While some of the larger videogame companies have made a habit out of asserting copyright claims against YouTubers that broadcast videos of their titles, Vlambeer is taking the exact opposite approach. The Dutch indie developer outwardly encourages the practice of YouTubers monetizing videos of its games, and even goes so far as to give them the legal recourse to legitimize it all.
As reported by SideQuesting, Vlambeer has launched an express consent generator, aptly named "monetizethat$hit", which allows users to simply enter their username and come away with a document that grants them permission to make videos of the developer's games. Vlambeer wrote the program after receiving multiple requests from YouTubers who were anticipating needing to take the appropriate steps, lest their videos be taken down.
The form, which has an entertaining tone, reads "This permission is (retro-actively) valid from the moment your service has been launched until the end of time / apocalypse / the events in Nuclear Throne become a reality. This permission shall not be limited to any territory, planet, solar system, universe or hypothetical alternate realities." It goes on to emphasize that Vlambeer loves to watch people enjoying its games, as it's creatively energizing.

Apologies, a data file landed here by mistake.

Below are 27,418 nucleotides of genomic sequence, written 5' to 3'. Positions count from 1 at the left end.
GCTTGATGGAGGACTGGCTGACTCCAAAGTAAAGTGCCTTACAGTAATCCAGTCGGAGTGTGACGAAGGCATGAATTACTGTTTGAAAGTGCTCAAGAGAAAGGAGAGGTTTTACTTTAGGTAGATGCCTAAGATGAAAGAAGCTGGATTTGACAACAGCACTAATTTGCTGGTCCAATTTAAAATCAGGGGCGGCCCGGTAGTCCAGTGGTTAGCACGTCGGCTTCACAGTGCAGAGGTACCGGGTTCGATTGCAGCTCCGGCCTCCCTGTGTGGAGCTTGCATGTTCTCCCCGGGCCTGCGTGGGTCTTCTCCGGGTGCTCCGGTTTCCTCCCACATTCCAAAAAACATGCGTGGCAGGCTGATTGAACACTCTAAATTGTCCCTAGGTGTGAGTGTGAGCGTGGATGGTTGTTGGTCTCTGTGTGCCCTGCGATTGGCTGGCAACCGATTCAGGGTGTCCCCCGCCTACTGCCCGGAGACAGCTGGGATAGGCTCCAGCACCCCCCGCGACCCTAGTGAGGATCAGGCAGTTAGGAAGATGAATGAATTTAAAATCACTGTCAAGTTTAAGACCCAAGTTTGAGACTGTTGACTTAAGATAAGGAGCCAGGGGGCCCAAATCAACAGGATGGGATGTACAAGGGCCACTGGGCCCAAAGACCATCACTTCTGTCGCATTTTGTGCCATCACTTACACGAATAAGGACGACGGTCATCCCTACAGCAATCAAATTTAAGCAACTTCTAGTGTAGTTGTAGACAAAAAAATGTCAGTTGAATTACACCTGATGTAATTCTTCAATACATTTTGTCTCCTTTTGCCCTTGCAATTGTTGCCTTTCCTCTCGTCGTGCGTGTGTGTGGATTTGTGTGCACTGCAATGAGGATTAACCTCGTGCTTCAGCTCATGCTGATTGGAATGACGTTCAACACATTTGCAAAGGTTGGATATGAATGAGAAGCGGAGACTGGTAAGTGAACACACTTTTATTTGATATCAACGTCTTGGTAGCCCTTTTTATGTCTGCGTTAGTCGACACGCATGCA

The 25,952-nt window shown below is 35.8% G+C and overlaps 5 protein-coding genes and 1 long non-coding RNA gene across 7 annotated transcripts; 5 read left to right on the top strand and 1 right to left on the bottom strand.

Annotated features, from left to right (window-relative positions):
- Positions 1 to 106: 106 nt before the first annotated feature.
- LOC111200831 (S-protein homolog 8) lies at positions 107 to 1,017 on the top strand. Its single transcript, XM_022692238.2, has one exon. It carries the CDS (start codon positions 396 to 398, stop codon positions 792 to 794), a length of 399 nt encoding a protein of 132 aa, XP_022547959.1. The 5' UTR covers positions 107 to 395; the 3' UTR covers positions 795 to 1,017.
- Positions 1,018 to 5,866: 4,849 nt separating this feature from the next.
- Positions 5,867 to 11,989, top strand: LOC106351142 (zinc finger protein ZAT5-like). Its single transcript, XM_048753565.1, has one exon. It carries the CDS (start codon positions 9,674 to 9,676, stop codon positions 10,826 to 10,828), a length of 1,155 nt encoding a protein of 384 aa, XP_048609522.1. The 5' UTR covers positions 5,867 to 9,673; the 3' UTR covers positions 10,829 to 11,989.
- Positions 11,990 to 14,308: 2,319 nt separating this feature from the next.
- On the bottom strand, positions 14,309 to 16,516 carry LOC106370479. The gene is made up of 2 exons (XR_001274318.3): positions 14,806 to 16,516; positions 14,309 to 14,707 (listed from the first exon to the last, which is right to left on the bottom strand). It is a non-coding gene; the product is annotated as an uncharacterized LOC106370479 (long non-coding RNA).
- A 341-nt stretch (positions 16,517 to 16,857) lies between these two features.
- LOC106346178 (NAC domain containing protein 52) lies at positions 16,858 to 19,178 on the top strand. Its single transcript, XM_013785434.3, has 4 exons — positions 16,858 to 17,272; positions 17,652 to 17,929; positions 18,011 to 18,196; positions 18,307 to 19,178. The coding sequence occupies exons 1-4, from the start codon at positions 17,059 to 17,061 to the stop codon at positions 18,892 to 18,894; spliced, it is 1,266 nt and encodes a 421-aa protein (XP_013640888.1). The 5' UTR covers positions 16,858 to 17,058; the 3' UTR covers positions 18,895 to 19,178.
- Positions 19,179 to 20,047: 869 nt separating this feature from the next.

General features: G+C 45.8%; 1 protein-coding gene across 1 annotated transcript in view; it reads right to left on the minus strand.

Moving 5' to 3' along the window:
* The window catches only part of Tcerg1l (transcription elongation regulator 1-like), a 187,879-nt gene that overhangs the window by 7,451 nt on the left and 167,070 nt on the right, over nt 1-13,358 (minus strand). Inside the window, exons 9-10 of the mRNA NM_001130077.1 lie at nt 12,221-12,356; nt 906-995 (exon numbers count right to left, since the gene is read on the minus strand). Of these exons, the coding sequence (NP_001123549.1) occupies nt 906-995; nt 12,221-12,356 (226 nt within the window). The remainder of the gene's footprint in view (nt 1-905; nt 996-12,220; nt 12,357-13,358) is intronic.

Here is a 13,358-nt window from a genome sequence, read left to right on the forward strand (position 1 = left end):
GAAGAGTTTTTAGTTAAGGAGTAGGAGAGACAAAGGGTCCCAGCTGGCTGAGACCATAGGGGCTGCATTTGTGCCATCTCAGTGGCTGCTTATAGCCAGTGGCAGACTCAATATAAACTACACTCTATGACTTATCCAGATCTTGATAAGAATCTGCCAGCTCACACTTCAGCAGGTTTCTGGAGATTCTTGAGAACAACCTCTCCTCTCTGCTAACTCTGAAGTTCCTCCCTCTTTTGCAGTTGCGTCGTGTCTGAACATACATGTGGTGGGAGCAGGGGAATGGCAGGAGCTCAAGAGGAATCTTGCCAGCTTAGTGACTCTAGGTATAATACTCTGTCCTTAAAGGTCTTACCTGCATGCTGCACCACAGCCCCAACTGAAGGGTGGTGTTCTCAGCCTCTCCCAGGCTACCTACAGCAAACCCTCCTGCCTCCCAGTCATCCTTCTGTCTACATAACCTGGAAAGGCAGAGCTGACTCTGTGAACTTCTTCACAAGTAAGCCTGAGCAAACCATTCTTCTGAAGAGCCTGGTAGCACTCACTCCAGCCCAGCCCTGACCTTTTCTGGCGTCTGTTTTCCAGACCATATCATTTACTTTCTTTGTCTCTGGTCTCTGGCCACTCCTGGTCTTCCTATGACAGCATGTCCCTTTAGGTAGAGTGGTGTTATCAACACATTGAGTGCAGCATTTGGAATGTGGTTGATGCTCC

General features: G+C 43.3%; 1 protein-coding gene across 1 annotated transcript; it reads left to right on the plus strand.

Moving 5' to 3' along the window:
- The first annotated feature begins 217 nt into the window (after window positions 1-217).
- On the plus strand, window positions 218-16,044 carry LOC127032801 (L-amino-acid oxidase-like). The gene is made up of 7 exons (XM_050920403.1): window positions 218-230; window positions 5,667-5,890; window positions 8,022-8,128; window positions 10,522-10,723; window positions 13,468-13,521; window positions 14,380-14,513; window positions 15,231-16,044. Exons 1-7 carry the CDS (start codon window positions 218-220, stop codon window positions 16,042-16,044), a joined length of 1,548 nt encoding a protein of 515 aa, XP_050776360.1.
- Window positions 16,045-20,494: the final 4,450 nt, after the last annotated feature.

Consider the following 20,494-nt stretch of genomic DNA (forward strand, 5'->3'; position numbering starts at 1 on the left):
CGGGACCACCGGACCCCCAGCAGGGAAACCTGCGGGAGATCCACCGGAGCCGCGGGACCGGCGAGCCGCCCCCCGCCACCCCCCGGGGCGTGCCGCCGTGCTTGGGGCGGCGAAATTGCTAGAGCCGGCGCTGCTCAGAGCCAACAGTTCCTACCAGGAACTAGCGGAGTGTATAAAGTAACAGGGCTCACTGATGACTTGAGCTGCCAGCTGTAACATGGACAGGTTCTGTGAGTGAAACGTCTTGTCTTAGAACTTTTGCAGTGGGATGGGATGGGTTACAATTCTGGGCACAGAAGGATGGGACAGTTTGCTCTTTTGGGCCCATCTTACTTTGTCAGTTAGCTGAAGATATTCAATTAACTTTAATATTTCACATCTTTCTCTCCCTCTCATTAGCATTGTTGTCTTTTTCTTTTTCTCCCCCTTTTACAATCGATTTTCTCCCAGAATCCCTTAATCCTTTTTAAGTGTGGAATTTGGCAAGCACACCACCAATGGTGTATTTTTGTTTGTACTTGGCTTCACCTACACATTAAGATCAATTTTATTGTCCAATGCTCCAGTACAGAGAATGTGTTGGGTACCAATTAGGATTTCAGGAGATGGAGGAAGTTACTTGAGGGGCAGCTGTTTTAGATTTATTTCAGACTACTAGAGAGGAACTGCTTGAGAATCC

Vlambeer also couldn't resist the opportunity to provide a bit of commentary. The end of the form states "Either way, if somebody can earn a penny or get filthy rich doing that, we're totally cool with that. That's not upsetting. It'd be upsetting if someone got filthy rich by, say, stealing our game idea and mostly replacing the main character with a ninja or something silly like that."
[*].disqus.comto your security software's whitelist.